There are numerous advantages to studying overseas, however, this does not always signify that it is simple. When you’re studying abroad, it’s fair to miss home, especially if you’re absorbed in a culture that’s unlike your own. Culture shock for international students can be a hard hit. But, there are ways to overcome those feelings. Keep reading this blog to understand culture shock for international students to get an insight on how to deal with it.
What Is A Culture Shock For International Students?
International students may experience culture shock while they encounter something new or unusual, such as witnessing how massive American vehicles are or being offered a large platter of meal for the very first time in an American restaurant. It is also known as a sensory overload or a resistance to change. Feeling disoriented, confused or anxious at an unfamiliar place where people follow different customs comes as a culture shock for international students who leave their home country to a foreign land.
Factors That Can Contribute To Culture Shock For International Students
It’s exhausting to listen to and talk in a foreign language. People speak quickly, and you may feel self-conscious about asking them to repeat themselves. If English isn’t your first language, you can find yourself missing it.
For a majority of students studying in countries where it snows, the weather takes a toll on their physical and mental health and extreme weather conditions leave an impact of culture shock in international students.
- Social Behaviours:
Different social roles also affect students and sometimes trigger the feeling of culture shock in international students. For example, as a student, you may find people very distant, cold, or always in a rush or hurry.
This can be food, dressing, behaviour, customs, and other things. Finding out that others do not reflect you’re most firmly held beliefs can be startling and sometimes disturbing, as most of us take our basic values and beliefs for granted and think they are shared by everyone.
How To Deal With Culture Shock For International Students?
Try To Find Out The Cultural Do’s And Don’ts
When you first land in a foreign country, you may be jet-lagged and exhausted from the flight, which can add to an overall sense of culture shock for international students as you try to get to know your new surroundings. Do your research before getting on that plane and before you enter the country to live your dreams. Always be aware of what the local customs and traditions are of the country. Knowing this information in advance can help you start slowly processing anything that might shock you.
Trying Out New Cuisines Is Not A Bad Idea
Rather than avoiding a new dish altogether, you must give it a shot and go for it. Take a walk to the closest grocery store, go through the aisle and see what new you can find to maybe try during the weekend with your new friends at your student accommodation. You never know which food item can unexpectedly become your favourite. In many cases, the breakfast, lunch, and dinner meals you’ve become used to would not be the same in other regions of the world.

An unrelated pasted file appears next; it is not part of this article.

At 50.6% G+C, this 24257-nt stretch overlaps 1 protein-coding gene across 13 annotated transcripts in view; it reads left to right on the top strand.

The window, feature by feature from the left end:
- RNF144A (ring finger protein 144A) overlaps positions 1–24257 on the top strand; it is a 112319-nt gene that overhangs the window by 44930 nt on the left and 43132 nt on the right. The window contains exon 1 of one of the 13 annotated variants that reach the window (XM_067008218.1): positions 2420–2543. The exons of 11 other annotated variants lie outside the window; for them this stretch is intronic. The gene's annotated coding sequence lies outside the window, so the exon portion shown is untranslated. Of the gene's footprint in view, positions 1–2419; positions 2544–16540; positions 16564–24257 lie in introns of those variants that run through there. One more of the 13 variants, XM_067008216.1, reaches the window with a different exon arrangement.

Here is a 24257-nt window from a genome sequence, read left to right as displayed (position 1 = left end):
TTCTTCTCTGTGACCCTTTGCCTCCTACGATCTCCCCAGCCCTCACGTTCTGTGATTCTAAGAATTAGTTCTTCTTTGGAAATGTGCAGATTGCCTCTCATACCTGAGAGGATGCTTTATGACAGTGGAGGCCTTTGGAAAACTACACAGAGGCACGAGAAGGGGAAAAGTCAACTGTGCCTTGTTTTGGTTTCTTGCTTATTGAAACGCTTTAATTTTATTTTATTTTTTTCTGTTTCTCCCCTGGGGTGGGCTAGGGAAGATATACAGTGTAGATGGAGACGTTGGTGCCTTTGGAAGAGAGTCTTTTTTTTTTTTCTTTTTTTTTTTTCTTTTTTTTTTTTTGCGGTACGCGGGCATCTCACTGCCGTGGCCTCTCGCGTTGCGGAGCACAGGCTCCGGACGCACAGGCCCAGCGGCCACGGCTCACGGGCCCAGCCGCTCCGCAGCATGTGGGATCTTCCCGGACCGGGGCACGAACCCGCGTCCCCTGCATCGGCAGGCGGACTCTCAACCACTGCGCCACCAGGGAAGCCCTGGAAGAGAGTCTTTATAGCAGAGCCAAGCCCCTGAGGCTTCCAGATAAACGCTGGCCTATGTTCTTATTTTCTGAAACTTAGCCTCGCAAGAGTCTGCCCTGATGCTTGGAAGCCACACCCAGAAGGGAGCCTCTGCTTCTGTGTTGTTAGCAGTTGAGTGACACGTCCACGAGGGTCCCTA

Don’t Be Shy To Ask For Directions
Not knowing how to get around can be very frustrating sometimes. You might not want to ask around because you think it might bother people. But, you never know you might even make a friend or two. So get around, talk to people at your university, ask them how local transport works in the city. People will be pleased to provide you with directions to get there. You can always inquire at your university’s foreign office about the best ways to move around a city or for the name of a trustworthy cab company. And of course, Google has got your back!
Talk About What You’ve Gone Through
Talking always helps. Ask others if you don’t understand how it really works or to do something in your new country. You’ll be accompanied by other learners who are feeling similar culture shock and bewilderment, or you can talk to your roommates. Both will be eager to assist you and make your time studying abroad more comfortable.
Friends and family back home will be eager to hear about your new study abroad experience, so keep in touch with them on the phone or via video calling on a frequent basis. Discuss the aspects of the new country that you enjoy as well as those that you despise.
While most symptoms of culture shock pass quickly, in certain circumstances, it might lead to feelings of isolation, homesickness, or even despair. So, if you’re experiencing cultural differences while studying in a foreign land, keep in mind that there are slow adjustment tactics to attempt as well as support available if you need assistance finding your balance.
Thank you for reading this blog on the ‘Culture Shock For International Students’. If you’d like to read more, make sure you check out the following blogs –
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